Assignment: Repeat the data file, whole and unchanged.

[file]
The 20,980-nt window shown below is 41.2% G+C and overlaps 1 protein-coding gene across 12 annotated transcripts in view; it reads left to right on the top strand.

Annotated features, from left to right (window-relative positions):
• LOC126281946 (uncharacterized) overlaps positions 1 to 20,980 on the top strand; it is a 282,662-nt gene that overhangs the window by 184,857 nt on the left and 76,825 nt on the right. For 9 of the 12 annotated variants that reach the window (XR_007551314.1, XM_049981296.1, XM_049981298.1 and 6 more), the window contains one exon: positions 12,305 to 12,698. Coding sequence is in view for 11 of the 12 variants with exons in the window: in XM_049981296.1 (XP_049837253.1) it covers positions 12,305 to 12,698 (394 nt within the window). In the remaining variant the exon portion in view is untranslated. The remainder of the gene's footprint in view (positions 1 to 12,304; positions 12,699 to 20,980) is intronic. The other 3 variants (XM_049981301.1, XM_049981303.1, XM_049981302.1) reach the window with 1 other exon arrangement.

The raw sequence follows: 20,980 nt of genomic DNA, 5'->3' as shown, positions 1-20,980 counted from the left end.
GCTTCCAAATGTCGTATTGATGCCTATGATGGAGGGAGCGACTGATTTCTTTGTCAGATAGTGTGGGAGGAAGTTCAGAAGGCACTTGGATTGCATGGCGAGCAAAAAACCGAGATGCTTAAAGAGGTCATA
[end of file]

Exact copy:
The 20,980-nt window shown below is 41.2% G+C and overlaps 1 protein-coding gene across 12 annotated transcripts in view; it reads left to right on the top strand.

Annotated features, from left to right (window-relative positions):
• LOC126281946 (uncharacterized) overlaps positions 1 to 20,980 on the top strand; it is a 282,662-nt gene that overhangs the window by 184,857 nt on the left and 76,825 nt on the right. For 9 of the 12 annotated variants that reach the window (XR_007551314.1, XM_049981296.1, XM_049981298.1 and 6 more), the window contains one exon: positions 12,305 to 12,698. Coding sequence is in view for 11 of the 12 variants with exons in the window: in XM_049981296.1 (XP_049837253.1) it covers positions 12,305 to 12,698 (394 nt within the window). In the remaining variant the exon portion in view is untranslated. The remainder of the gene's footprint in view (positions 1 to 12,304; positions 12,699 to 20,980) is intronic. The other 3 variants (XM_049981301.1, XM_049981303.1, XM_049981302.1) reach the window with 1 other exon arrangement.

The raw sequence follows: 20,980 nt of genomic DNA, 5'->3' as shown, positions 1-20,980 counted from the left end.
GCTTCCAAATGTCGTATTGATGCCTATGATGGAGGGAGCGACTGATTTCTTTGTCAGATAGTGTGGGAGGAAGTTCAGAAGGCACTTGGATTGCATGGCGAGCAAAAAACCGAGATGCTTAAAGAGGTCATA